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1 January 2011 Intoxication of Nontarget Wildlife with Rodenticides in Northwestern Kansas
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The perception of prairie dogs (Cynomys spp.) both as a nuisance species and a keystone species presents a significant challenge to land, livestock, and wildlife managers. Anticoagulant and nonanticoagulant rodenticides are commonly employed to control prairie dog populations throughout their range. Chlorophacinone, and to a lesser extent zinc phosphide, are widely used in northwestern Kansas for controlling black-tailed prairie dog (Cynomys ludovicianus) populations. Although zinc phosphide poisoning of gallinaceous birds is not uncommon, there are few published accounts of nontarget chlorophacinone poisoning of wildlife. We report three mortality events involving nontarget rodenticide poisoning in several species, including wild turkeys (Meleagris gallopavo), a raccoon (Procyon lotor), and an American badger (Taxidea taxus). This includes the first documentation of chlorophacinone intoxication in wild turkeys and an American badger in the literature. The extent of nontarget poisoning in this area is currently unknown and warrants further investigation.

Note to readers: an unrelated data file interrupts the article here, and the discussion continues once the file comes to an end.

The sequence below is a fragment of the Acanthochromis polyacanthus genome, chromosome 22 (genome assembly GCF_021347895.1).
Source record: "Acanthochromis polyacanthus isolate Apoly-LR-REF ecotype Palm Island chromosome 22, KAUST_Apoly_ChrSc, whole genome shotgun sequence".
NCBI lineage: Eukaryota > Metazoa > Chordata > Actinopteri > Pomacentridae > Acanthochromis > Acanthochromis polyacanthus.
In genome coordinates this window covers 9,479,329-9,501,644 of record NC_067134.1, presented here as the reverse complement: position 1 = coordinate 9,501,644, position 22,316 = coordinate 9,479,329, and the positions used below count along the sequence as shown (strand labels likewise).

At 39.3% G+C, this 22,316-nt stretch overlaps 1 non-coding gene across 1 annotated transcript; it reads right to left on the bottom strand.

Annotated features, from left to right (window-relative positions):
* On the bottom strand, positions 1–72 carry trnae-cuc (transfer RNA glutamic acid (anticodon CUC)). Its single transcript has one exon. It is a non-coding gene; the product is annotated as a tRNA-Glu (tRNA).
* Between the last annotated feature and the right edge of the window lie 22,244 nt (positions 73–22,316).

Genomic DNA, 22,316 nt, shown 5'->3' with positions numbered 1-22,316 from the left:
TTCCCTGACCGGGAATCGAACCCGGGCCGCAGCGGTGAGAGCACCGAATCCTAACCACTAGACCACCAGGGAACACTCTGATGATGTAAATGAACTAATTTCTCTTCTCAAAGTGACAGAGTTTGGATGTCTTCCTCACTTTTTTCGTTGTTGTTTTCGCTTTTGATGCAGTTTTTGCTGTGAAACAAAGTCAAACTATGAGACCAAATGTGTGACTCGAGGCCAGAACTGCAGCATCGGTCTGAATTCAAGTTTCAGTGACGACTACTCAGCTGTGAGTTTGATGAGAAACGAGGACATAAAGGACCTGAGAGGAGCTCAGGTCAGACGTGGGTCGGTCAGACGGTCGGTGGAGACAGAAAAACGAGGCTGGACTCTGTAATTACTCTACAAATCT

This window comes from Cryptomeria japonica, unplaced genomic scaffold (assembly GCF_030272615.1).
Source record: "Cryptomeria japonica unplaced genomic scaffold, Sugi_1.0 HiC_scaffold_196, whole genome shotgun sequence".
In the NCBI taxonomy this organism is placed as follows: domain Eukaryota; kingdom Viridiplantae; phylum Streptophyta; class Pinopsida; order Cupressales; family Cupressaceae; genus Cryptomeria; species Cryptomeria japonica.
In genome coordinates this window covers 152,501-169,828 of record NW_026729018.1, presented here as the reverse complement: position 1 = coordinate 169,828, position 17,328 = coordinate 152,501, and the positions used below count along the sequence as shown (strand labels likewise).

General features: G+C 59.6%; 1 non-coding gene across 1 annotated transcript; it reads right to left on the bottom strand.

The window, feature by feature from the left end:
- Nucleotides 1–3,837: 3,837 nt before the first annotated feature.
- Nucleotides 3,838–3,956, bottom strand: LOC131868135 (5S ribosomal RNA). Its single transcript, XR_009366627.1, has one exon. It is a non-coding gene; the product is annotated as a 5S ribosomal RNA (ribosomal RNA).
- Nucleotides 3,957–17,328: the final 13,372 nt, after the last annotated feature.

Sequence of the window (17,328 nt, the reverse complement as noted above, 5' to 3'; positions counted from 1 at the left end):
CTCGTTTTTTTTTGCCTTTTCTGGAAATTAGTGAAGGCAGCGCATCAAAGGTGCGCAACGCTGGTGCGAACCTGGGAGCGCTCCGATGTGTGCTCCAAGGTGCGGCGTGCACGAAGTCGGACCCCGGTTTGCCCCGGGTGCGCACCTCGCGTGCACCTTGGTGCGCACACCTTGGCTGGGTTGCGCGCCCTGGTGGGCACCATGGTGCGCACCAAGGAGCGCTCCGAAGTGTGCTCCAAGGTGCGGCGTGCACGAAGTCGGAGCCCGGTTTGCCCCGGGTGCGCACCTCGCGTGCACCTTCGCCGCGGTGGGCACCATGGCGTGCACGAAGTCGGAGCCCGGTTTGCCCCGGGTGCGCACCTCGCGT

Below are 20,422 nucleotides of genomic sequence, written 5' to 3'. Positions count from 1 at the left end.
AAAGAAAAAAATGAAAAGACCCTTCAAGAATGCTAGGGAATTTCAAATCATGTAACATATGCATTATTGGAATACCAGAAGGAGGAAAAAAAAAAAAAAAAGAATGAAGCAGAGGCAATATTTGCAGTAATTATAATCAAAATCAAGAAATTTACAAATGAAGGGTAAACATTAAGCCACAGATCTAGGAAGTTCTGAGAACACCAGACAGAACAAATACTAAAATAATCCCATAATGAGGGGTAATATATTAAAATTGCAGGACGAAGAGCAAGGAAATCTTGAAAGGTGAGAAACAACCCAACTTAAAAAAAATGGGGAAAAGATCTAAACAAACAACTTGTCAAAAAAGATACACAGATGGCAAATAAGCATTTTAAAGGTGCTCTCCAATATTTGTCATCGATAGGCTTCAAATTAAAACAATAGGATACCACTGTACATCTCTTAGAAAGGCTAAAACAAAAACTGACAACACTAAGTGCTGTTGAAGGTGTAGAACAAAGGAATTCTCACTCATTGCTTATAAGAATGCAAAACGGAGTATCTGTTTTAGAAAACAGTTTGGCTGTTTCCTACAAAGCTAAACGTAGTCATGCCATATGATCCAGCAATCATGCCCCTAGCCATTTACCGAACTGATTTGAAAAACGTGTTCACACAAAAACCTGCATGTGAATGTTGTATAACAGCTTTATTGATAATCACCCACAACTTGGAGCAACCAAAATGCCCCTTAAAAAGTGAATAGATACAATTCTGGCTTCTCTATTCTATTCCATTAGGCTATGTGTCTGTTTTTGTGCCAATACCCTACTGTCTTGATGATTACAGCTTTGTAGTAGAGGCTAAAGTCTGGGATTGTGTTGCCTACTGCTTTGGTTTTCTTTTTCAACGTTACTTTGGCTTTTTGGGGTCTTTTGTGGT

Mark G. Ruder, Robert H. Poppenga, John A. Bryan, Matt Bain, Jim Pitman, and M. Kevin Keel "Intoxication of Nontarget Wildlife with Rodenticides in Northwestern Kansas," Journal of Wildlife Diseases 47(1), 212-216, (1 January 2011).
Received: 25 November 2009; Accepted: 1 August 2010; Published: 1 January 2011

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